Difference between revisions of "The French Revolution's Other Island: The Impact of Saint-Domingue on Revolutionary Politics"

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''In response to questions:''
 
''In response to questions:''
  
* Colonies had been considered property of the Crown.  About 1794, the idea that colonies were part of the mother country (like Ireland to England) changed fundamentally how the French thought about how to behave towards the colony.
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* Colonies had been considered property of the Crown.  About [[1794]], the idea that colonies were part of the mother country (like Ireland to England) changed fundamentally how the French thought about how to behave towards the colony.
 
* Robin Blackburn, present in the audience, noted during the question period that France's war with Britain was a tremendous distraction which lessened France's grip in [[Saint-Domingue]].
 
* Robin Blackburn, present in the audience, noted during the question period that France's war with Britain was a tremendous distraction which lessened France's grip in [[Saint-Domingue]].
  
 
[[Category:Lectures-Speeches-Addresses|French Revolution's Other Island: The Impact of Saint-Domingue on Revolutionary Politics, The]]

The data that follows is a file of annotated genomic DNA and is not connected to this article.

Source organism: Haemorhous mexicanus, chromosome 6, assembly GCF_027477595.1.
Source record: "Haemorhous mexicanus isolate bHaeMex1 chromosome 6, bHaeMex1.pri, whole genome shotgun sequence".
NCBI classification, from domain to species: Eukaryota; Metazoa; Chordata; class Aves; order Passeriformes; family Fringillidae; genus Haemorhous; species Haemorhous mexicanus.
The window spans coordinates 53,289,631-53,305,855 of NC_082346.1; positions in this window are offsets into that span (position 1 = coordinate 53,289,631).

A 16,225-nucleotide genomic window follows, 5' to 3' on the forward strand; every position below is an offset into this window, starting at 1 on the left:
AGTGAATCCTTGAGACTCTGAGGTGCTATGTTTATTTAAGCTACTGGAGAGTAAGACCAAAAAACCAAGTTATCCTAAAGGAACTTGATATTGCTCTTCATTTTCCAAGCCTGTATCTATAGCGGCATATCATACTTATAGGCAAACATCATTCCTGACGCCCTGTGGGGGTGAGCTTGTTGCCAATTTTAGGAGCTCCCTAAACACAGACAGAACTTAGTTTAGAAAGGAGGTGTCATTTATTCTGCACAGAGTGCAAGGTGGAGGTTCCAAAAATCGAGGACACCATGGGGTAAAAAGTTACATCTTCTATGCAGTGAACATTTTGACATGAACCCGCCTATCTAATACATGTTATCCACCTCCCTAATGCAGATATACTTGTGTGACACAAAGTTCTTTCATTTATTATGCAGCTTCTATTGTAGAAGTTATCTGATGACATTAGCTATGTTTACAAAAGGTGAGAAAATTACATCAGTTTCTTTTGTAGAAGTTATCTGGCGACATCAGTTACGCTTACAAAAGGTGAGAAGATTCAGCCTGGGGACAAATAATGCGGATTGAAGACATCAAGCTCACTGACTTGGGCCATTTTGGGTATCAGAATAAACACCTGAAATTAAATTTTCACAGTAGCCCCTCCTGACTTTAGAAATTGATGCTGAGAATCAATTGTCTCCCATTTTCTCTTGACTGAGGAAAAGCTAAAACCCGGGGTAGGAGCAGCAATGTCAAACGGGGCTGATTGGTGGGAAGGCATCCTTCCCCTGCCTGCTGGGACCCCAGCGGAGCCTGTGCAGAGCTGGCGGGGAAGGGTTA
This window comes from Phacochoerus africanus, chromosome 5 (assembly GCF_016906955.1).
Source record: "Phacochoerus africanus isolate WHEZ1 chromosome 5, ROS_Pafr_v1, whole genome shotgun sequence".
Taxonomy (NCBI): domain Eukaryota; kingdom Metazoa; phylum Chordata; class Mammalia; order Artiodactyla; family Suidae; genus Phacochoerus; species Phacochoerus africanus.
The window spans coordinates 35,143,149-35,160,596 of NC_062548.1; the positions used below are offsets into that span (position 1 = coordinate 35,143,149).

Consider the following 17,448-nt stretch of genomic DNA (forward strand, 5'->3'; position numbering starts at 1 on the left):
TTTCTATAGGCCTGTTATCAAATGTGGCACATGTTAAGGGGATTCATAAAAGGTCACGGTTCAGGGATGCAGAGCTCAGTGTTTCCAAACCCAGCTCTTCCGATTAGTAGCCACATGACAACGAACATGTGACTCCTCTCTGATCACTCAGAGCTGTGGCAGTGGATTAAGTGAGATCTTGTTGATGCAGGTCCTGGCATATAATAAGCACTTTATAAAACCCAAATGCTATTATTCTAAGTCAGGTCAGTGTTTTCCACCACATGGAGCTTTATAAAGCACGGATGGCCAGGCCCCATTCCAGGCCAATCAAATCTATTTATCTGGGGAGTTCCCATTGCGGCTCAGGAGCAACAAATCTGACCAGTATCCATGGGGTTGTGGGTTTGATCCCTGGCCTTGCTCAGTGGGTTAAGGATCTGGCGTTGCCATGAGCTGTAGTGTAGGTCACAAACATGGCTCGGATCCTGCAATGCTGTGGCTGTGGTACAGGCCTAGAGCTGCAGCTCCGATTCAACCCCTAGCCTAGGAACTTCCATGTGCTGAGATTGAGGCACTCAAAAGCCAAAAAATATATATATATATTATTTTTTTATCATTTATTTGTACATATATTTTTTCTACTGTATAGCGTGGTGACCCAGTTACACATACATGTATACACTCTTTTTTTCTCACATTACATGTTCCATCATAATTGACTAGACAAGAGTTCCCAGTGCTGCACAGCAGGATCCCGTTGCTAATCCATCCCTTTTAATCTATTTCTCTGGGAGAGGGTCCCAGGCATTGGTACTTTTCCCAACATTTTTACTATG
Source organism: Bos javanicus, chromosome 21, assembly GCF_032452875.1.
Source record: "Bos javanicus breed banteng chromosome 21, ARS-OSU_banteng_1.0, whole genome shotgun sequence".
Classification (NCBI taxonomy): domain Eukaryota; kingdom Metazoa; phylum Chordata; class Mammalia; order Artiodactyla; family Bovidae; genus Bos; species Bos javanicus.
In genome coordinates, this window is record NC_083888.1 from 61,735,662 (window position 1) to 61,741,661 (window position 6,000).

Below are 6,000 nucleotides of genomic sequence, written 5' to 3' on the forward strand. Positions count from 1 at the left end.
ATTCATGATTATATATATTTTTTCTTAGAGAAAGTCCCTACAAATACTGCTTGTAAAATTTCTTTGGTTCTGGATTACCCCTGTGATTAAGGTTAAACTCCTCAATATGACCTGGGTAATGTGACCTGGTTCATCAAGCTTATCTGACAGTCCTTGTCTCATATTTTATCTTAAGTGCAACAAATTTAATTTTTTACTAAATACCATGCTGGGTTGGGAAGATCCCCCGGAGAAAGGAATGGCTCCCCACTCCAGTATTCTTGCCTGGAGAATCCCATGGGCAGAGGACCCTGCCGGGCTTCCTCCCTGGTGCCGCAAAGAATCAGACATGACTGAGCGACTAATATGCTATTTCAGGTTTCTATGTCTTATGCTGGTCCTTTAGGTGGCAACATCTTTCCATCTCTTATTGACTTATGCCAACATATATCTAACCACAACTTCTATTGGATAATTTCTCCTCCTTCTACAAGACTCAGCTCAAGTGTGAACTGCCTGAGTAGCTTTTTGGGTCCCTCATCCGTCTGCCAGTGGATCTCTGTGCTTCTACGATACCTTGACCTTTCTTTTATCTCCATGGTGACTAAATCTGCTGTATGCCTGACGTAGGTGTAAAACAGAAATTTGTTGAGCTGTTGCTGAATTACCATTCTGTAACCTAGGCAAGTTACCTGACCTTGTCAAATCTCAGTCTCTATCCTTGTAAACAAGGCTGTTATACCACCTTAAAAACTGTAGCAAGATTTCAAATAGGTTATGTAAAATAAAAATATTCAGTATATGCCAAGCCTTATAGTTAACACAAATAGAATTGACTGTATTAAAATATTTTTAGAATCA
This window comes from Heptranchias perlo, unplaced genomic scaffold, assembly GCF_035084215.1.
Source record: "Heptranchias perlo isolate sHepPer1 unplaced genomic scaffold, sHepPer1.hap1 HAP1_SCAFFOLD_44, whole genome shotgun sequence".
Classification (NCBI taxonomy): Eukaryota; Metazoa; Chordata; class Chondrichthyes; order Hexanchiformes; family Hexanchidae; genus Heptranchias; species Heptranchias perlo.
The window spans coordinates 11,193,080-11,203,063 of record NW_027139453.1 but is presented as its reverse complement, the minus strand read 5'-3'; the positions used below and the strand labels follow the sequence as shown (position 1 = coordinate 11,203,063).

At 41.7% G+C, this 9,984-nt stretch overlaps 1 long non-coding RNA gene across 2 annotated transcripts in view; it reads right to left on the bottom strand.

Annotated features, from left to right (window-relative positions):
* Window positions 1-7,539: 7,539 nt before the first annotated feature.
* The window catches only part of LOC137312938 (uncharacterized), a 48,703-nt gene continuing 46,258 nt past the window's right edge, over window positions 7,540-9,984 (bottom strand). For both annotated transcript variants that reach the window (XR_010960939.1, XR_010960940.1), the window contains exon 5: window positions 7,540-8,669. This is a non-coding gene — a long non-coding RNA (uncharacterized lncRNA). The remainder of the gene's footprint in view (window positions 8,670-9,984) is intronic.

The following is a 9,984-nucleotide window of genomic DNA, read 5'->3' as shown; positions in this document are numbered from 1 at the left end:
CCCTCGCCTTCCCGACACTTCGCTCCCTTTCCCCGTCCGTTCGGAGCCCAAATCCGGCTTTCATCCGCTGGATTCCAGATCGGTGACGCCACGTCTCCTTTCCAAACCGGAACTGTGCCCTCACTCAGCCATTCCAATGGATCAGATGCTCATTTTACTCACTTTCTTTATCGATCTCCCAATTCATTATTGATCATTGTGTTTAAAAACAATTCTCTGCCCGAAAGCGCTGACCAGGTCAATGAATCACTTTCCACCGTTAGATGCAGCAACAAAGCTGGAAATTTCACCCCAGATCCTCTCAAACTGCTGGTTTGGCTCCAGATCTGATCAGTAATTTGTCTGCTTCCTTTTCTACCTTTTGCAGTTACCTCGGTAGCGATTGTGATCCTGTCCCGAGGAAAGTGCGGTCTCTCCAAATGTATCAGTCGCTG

[[Category:Lectures-Speeches-Addresses|French Revolution's Other Island: The Impact of Saint-Domingue on Revolutionary Politics, The]]

Latest revision as of 09:52, 16 April 2006

Citation

Popkin, Jeremy D., University of Kentucky. "The French Revolution's Other Island: The Impact of Saint-Domingue on Revolutionary Politics." The Haitian Revolution: Viewed 200 Years After, an International Scholarly Conference. John Carter Brown Library, Providence, RI. June 19, 2004.

Notes

Following are rough notes of Popkin's presentation, taken by Stuart Maxwell on June 19, 2004.


  • Draws a comparison (loosely) of Saint-Domingue's relationship to France being like Ireland's to England.
  • The economic impact of the revolution must have been major.
  • It was easy and preferential for the French to believe in conspiracy theories, especially for the start of the revolution.

In response to questions:

  • Colonies had been considered property of the Crown. About 1794, the idea that colonies were part of the mother country (like Ireland to England) changed fundamentally how the French thought about how to behave towards the colony.
  • Robin Blackburn, present in the audience, noted during the question period that France's war with Britain was a tremendous distraction which lessened France's grip in Saint-Domingue.